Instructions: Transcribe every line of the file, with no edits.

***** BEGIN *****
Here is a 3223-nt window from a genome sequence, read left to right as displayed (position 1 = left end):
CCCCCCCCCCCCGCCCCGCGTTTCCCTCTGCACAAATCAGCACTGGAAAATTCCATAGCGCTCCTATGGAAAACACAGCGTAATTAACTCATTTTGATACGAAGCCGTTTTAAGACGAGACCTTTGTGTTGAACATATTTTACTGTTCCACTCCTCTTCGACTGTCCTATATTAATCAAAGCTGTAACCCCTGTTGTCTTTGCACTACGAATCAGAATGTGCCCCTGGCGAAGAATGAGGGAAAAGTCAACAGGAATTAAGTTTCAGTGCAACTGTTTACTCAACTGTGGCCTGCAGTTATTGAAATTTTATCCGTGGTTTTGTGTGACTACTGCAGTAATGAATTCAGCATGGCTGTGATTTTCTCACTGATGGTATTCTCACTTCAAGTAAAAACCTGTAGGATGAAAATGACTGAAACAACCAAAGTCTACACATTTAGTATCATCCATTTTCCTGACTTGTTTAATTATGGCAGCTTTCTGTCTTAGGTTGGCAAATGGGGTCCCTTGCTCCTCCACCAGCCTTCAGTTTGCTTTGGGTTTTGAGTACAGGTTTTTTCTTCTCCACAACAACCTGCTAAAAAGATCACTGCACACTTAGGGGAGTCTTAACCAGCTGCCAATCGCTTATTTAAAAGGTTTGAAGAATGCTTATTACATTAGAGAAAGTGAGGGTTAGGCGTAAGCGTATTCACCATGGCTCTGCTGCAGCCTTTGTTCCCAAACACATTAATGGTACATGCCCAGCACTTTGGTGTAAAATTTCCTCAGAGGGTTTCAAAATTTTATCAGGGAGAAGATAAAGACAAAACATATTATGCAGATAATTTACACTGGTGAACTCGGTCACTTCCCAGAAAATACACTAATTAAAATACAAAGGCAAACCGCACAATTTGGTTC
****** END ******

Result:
Here is a 3223-nt window from a genome sequence, read left to right as displayed (position 1 = left end):
CCCCCCCCCCCCGCCCCGCGTTTCCCTCTGCACAAATCAGCACTGGAAAATTCCATAGCGCTCCTATGGAAAACACAGCGTAATTAACTCATTTTGATACGAAGCCGTTTTAAGACGAGACCTTTGTGTTGAACATATTTTACTGTTCCACTCCTCTTCGACTGTCCTATATTAATCAAAGCTGTAACCCCTGTTGTCTTTGCACTACGAATCAGAATGTGCCCCTGGCGAAGAATGAGGGAAAAGTCAACAGGAATTAAGTTTCAGTGCAACTGTTTACTCAACTGTGGCCTGCAGTTATTGAAATTTTATCCGTGGTTTTGTGTGACTACTGCAGTAATGAATTCAGCATGGCTGTGATTTTCTCACTGATGGTATTCTCACTTCAAGTAAAAACCTGTAGGATGAAAATGACTGAAACAACCAAAGTCTACACATTTAGTATCATCCATTTTCCTGACTTGTTTAATTATGGCAGCTTTCTGTCTTAGGTTGGCAAATGGGGTCCCTTGCTCCTCCACCAGCCTTCAGTTTGCTTTGGGTTTTGAGTACAGGTTTTTTCTTCTCCACAACAACCTGCTAAAAAGATCACTGCACACTTAGGGGAGTCTTAACCAGCTGCCAATCGCTTATTTAAAAGGTTTGAAGAATGCTTATTACATTAGAGAAAGTGAGGGTTAGGCGTAAGCGTATTCACCATGGCTCTGCTGCAGCCTTTGTTCCCAAACACATTAATGGTACATGCCCAGCACTTTGGTGTAAAATTTCCTCAGAGGGTTTCAAAATTTTATCAGGGAGAAGATAAAGACAAAACATATTATGCAGATAATTTACACTGGTGAACTCGGTCACTTCCCAGAAAATACACTAATTAAAATACAAAGGCAAACCGCACAATTTGGTTC